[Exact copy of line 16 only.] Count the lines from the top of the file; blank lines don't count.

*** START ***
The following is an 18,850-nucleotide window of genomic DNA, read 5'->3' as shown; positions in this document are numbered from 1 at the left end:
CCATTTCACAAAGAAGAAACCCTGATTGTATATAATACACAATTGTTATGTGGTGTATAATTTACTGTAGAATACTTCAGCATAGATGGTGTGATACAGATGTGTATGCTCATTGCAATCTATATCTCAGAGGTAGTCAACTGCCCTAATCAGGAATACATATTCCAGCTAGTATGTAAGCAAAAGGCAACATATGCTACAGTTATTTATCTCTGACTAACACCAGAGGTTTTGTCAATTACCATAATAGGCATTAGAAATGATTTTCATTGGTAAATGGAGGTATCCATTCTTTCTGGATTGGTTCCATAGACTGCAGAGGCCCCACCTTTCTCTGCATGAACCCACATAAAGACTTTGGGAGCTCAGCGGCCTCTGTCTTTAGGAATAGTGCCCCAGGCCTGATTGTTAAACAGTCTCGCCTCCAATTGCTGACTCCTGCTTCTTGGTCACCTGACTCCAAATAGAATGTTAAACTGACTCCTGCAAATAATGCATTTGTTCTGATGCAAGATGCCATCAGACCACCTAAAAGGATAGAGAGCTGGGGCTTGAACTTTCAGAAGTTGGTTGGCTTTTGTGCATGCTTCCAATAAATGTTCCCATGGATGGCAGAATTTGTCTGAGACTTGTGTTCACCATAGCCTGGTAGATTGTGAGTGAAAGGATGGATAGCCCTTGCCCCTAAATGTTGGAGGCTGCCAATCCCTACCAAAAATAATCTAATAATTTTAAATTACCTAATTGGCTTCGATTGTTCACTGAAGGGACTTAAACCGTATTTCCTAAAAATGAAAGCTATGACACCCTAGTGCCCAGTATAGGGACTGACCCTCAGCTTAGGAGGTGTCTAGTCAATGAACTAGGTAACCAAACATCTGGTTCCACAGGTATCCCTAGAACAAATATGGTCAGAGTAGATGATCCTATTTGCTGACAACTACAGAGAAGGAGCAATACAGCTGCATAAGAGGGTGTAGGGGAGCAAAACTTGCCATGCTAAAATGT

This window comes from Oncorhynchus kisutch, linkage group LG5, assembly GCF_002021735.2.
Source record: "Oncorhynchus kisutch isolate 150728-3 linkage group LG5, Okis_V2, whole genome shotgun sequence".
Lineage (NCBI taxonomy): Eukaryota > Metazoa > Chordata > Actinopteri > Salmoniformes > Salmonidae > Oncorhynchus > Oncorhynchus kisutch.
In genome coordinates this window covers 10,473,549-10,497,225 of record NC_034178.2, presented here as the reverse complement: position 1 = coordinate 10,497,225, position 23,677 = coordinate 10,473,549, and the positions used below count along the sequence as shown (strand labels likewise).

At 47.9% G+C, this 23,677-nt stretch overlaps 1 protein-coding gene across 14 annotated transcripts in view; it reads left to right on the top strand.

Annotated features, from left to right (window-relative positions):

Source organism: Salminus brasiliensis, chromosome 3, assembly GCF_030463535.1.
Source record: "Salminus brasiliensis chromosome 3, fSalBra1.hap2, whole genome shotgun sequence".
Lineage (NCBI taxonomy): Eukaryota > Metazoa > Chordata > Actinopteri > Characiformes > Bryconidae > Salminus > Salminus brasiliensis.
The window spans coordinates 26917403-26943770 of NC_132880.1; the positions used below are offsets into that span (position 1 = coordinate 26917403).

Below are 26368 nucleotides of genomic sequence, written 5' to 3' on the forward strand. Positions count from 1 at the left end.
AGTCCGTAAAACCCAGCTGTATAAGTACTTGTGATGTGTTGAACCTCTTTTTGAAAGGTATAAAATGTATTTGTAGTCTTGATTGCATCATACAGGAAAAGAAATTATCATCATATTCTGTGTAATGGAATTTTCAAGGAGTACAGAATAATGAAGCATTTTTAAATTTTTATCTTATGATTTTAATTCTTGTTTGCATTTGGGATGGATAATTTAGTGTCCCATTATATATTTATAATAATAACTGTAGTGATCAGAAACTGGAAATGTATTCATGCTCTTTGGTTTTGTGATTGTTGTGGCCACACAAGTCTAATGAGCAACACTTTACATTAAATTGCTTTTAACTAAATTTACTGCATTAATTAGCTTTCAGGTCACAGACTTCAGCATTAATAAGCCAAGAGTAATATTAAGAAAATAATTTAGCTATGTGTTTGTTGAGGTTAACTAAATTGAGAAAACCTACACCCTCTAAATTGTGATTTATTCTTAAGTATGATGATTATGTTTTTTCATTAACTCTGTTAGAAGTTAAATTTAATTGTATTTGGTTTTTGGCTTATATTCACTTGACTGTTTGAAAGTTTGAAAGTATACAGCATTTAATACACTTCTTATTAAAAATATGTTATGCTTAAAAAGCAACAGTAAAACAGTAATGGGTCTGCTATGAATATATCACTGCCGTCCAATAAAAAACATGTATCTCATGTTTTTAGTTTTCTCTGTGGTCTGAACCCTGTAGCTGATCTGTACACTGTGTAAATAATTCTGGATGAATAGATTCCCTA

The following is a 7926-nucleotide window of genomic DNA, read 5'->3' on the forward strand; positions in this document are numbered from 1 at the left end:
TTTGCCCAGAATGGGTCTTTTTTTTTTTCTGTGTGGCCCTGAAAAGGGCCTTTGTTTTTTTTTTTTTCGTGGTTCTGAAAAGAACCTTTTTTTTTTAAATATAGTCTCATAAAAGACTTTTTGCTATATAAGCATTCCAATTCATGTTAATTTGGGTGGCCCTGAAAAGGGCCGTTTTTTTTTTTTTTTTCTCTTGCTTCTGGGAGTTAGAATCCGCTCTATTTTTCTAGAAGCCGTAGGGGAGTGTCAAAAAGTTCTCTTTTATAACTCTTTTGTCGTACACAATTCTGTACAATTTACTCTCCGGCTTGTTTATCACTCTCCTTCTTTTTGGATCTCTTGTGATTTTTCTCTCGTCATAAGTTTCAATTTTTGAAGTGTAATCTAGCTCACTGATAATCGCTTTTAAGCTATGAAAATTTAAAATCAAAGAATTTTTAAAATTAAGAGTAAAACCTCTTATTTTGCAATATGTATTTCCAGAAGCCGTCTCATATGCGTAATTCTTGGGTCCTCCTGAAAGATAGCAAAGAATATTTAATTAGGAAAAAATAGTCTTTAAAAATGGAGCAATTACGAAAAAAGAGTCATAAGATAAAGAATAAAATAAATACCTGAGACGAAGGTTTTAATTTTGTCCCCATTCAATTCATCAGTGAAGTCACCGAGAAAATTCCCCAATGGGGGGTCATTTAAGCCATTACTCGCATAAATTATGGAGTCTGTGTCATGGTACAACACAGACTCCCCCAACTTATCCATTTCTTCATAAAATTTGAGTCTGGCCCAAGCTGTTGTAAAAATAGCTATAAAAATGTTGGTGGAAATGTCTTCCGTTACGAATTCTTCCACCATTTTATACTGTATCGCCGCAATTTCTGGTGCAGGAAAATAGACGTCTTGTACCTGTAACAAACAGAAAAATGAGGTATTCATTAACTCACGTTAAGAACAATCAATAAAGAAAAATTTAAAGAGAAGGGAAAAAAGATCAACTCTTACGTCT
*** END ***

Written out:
TTTGCCCAGAATGGGTCTTTTTTTTTTTCTGTGTGGCCCTGAAAAGGGCCTTTGTTTTTTTTTTTTTCGTGGTTCTGAAAAGAACCTTTTTTTTTTAAATATAGTCTCATAAAAGACTTTTTGCTATATAAGCATTCCAATTCATGTTAATTTGGGTGGCCCTGAAAAGGGCCGTTTTTTTTTTTTTTTTCTCTTGCTTCTGGGAGTTAGAATCCGCTCTATTTTTCTAGAAGCCGTAGGGGAGTGTCAAAAAGTTCTCTTTTATAACTCTTTTGTCGTACACAATTCTGTACAATTTACTCTCCGGCTTGTTTATCACTCTCCTTCTTTTTGGATCTCTTGTGATTTTTCTCTCGTCATAAGTTTCAATTTTTGAAGTGTAATCTAGCTCACTGATAATCGCTTTTAAGCTATGAAAATTTAAAATCAAAGAATTTTTAAAATTAAGAGTAAAACCTCTTATTTTGCAATATGTATTTCCAGAAGCCGTCTCATATGCGTAATTCTTGGGTCCTCCTGAAAGATAGCAAAGAATATTTAATTAGGAAAAAATAGTCTTTAAAAATGGAGCAATTACGAAAAAAGAGTCATAAGATAAAGAATAAAATAAATACCTGAGACGAAGGTTTTAATTTTGTCCCCATTCAATTCATCAGTGAAGTCACCGAGAAAATTCCCCAATGGGGGGTCATTTAAGCCATTACTCGCATAAATTATGGAGTCTGTGTCATGGTACAACACAGACTCCCCCAACTTATCCATTTCTTCATAAAATTTGAGTCTGGCCCAAGCTGTTGTAAAAATAGCTATAAAAATGTTGGTGGAAATGTCTTCCGTTACGAATTCTTCCACCATTTTATACTGTATCGCCGCAATTTCTGGTGCAGGAAAATAGACGTCTTGTACCTGTAACAAACAGAAAAATGAGGTATTCATTAACTCACGTTAAGAACAATCAATAAAGAAAAATTTAAAGAGAAGGGAAAAAAGATCAACTCTTACGTCT